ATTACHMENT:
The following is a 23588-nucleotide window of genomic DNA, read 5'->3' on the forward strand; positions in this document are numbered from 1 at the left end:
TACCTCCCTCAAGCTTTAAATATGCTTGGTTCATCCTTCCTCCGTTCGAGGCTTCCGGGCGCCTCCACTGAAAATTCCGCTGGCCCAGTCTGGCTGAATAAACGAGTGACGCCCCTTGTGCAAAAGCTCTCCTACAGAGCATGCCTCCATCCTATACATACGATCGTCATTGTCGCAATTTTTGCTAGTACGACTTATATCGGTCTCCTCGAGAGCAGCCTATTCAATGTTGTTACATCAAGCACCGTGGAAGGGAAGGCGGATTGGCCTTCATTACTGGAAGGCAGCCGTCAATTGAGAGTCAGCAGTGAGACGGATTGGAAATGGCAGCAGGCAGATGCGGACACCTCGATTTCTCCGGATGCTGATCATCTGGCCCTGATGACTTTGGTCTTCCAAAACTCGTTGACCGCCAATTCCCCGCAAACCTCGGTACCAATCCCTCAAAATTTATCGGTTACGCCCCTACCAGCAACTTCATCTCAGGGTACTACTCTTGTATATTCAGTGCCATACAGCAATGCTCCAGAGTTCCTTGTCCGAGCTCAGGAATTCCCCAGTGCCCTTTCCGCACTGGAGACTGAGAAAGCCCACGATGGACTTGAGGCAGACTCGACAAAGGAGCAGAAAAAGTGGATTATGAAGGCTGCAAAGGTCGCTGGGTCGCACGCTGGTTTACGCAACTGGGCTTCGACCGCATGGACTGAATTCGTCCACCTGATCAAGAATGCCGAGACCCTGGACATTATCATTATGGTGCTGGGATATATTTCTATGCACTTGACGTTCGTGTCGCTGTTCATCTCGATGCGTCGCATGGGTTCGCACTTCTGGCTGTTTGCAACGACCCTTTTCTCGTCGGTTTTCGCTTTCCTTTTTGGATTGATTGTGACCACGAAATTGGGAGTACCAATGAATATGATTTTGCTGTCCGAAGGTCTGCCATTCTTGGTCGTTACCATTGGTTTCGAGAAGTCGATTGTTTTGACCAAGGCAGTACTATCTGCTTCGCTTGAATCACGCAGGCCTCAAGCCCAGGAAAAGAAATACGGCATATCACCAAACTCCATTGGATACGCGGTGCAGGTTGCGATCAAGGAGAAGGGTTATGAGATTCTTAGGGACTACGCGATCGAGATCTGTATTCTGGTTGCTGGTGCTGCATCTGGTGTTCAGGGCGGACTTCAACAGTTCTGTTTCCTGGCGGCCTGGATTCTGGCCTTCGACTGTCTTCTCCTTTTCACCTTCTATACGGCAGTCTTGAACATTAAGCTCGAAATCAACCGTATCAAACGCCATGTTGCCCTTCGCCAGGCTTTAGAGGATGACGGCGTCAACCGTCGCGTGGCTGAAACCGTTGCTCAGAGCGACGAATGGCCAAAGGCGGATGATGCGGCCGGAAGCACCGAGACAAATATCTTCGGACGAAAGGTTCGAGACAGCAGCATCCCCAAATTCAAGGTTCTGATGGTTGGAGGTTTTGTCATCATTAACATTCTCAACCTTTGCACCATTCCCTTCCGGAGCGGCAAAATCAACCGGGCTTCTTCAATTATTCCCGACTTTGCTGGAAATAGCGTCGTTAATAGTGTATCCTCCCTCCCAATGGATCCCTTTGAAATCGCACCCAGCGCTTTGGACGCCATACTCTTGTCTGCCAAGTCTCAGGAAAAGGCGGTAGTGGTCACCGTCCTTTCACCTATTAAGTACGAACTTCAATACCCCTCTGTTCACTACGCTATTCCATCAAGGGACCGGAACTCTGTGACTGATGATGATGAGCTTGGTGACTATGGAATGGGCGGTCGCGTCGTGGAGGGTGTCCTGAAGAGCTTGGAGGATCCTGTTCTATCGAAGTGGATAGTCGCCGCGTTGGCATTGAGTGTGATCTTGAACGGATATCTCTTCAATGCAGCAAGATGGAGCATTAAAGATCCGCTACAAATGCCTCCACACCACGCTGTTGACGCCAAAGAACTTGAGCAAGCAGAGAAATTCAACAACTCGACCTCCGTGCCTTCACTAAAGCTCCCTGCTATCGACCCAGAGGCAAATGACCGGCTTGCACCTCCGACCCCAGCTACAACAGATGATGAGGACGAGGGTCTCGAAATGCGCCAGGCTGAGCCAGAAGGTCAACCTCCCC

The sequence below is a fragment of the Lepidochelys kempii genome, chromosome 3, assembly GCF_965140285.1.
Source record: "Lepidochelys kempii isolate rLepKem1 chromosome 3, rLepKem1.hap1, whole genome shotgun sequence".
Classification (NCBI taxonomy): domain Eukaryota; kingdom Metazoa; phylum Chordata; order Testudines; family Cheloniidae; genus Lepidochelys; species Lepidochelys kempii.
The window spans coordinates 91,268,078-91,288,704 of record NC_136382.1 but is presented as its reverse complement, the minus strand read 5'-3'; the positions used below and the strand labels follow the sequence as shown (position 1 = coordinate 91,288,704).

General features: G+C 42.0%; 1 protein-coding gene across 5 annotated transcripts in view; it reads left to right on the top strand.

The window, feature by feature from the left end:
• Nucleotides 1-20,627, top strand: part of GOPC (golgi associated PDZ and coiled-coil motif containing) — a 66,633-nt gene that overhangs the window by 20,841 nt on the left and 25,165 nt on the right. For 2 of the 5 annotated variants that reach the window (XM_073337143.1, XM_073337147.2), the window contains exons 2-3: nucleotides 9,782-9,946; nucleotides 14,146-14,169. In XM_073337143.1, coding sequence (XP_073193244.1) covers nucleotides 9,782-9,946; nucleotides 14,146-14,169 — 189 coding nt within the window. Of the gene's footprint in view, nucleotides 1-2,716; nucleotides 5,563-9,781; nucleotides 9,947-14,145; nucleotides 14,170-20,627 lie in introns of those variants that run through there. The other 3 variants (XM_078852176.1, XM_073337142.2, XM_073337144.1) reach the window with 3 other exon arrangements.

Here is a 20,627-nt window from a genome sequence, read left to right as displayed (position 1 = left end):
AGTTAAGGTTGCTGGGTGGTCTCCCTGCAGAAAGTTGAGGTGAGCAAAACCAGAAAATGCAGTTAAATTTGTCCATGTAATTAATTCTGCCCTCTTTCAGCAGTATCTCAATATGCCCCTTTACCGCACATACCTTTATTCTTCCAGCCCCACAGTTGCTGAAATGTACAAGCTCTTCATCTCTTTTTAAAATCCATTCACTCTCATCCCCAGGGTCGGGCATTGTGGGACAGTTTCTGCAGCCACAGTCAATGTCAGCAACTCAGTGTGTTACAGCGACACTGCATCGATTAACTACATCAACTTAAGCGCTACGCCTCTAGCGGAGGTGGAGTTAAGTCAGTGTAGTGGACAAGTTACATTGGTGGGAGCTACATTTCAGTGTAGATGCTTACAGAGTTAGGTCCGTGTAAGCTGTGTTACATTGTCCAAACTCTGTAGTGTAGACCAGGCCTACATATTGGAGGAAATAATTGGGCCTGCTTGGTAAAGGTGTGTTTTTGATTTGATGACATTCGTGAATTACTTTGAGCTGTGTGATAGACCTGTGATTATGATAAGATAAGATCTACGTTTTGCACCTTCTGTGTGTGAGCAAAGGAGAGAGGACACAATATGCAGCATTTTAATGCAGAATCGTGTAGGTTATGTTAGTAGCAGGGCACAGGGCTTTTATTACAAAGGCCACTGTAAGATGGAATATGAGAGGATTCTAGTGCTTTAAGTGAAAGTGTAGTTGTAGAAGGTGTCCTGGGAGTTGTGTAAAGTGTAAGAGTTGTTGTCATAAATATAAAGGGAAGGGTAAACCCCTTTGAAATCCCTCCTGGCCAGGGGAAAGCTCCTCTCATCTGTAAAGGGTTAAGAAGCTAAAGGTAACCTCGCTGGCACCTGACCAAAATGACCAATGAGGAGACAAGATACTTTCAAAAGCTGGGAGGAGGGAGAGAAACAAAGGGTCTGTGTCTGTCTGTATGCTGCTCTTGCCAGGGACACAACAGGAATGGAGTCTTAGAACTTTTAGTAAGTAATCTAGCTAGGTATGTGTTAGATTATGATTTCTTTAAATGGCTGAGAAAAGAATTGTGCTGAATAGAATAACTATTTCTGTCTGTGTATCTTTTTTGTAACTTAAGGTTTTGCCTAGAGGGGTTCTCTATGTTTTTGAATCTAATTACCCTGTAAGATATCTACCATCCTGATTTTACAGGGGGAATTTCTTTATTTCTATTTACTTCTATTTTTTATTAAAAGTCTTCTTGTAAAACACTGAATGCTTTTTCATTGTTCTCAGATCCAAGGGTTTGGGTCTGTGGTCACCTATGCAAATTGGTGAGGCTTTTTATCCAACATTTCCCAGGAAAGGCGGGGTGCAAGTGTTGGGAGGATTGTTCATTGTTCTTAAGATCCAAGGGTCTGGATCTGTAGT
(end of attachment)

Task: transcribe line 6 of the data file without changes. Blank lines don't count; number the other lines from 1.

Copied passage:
The window spans coordinates 91,268,078-91,288,704 of record NC_136382.1 but is presented as its reverse complement, the minus strand read 5'-3'; the positions used below and the strand labels follow the sequence as shown (position 1 = coordinate 91,288,704).